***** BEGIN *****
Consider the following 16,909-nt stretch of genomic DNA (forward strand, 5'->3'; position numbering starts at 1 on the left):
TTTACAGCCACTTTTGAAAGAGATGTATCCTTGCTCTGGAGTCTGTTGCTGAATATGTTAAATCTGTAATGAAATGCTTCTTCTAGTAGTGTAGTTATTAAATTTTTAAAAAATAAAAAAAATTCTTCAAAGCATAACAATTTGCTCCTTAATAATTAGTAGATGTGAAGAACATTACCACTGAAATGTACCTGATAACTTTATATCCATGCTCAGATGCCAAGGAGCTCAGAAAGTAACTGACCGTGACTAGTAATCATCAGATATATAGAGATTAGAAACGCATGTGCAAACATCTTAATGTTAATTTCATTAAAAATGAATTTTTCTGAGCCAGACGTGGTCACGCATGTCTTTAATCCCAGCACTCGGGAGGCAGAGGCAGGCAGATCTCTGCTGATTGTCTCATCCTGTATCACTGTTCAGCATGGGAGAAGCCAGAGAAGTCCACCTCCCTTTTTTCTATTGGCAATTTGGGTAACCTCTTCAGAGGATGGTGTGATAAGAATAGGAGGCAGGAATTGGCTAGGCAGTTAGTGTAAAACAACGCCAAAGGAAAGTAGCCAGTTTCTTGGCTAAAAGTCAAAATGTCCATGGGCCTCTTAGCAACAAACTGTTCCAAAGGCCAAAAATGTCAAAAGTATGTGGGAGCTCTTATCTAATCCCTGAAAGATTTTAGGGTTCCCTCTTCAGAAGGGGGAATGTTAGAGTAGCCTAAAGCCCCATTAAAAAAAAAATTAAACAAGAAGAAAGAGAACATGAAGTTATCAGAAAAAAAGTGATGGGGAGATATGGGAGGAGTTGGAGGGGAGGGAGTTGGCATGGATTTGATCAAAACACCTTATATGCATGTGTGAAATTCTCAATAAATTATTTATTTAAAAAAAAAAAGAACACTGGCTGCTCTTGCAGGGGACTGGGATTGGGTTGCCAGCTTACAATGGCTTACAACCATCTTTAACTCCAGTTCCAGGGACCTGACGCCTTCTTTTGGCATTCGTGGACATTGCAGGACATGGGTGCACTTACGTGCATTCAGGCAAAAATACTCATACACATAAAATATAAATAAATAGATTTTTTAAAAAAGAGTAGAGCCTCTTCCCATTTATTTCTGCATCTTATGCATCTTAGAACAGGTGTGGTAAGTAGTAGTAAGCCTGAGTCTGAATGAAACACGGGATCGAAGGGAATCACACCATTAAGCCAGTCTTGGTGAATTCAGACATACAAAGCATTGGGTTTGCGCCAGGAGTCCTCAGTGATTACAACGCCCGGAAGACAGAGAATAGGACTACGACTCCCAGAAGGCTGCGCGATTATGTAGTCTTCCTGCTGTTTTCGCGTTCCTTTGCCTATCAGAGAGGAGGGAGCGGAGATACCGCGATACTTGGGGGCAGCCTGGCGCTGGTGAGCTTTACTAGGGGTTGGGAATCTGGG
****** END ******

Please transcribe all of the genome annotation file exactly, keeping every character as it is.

Consider the following 16,909-nt stretch of genomic DNA (forward strand, 5'->3'; position numbering starts at 1 on the left):
TTTACAGCCACTTTTGAAAGAGATGTATCCTTGCTCTGGAGTCTGTTGCTGAATATGTTAAATCTGTAATGAAATGCTTCTTCTAGTAGTGTAGTTATTAAATTTTTAAAAAATAAAAAAAATTCTTCAAAGCATAACAATTTGCTCCTTAATAATTAGTAGATGTGAAGAACATTACCACTGAAATGTACCTGATAACTTTATATCCATGCTCAGATGCCAAGGAGCTCAGAAAGTAACTGACCGTGACTAGTAATCATCAGATATATAGAGATTAGAAACGCATGTGCAAACATCTTAATGTTAATTTCATTAAAAATGAATTTTTCTGAGCCAGACGTGGTCACGCATGTCTTTAATCCCAGCACTCGGGAGGCAGAGGCAGGCAGATCTCTGCTGATTGTCTCATCCTGTATCACTGTTCAGCATGGGAGAAGCCAGAGAAGTCCACCTCCCTTTTTTCTATTGGCAATTTGGGTAACCTCTTCAGAGGATGGTGTGATAAGAATAGGAGGCAGGAATTGGCTAGGCAGTTAGTGTAAAACAACGCCAAAGGAAAGTAGCCAGTTTCTTGGCTAAAAGTCAAAATGTCCATGGGCCTCTTAGCAACAAACTGTTCCAAAGGCCAAAAATGTCAAAAGTATGTGGGAGCTCTTATCTAATCCCTGAAAGATTTTAGGGTTCCCTCTTCAGAAGGGGGAATGTTAGAGTAGCCTAAAGCCCCATTAAAAAAAAAATTAAACAAGAAGAAAGAGAACATGAAGTTATCAGAAAAAAAGTGATGGGGAGATATGGGAGGAGTTGGAGGGGAGGGAGTTGGCATGGATTTGATCAAAACACCTTATATGCATGTGTGAAATTCTCAATAAATTATTTATTTAAAAAAAAAAAGAACACTGGCTGCTCTTGCAGGGGACTGGGATTGGGTTGCCAGCTTACAATGGCTTACAACCATCTTTAACTCCAGTTCCAGGGACCTGACGCCTTCTTTTGGCATTCGTGGACATTGCAGGACATGGGTGCACTTACGTGCATTCAGGCAAAAATACTCATACACATAAAATATAAATAAATAGATTTTTTAAAAAAGAGTAGAGCCTCTTCCCATTTATTTCTGCATCTTATGCATCTTAGAACAGGTGTGGTAAGTAGTAGTAAGCCTGAGTCTGAATGAAACACGGGATCGAAGGGAATCACACCATTAAGCCAGTCTTGGTGAATTCAGACATACAAAGCATTGGGTTTGCGCCAGGAGTCCTCAGTGATTACAACGCCCGGAAGACAGAGAATAGGACTACGACTCCCAGAAGGCTGCGCGATTATGTAGTCTTCCTGCTGTTTTCGCGTTCCTTTGCCTATCAGAGAGGAGGGAGCGGAGATACCGCGATACTTGGGGGCAGCCTGGCGCTGGTGAGCTTTACTAGGGGTTGGGAATCTGGG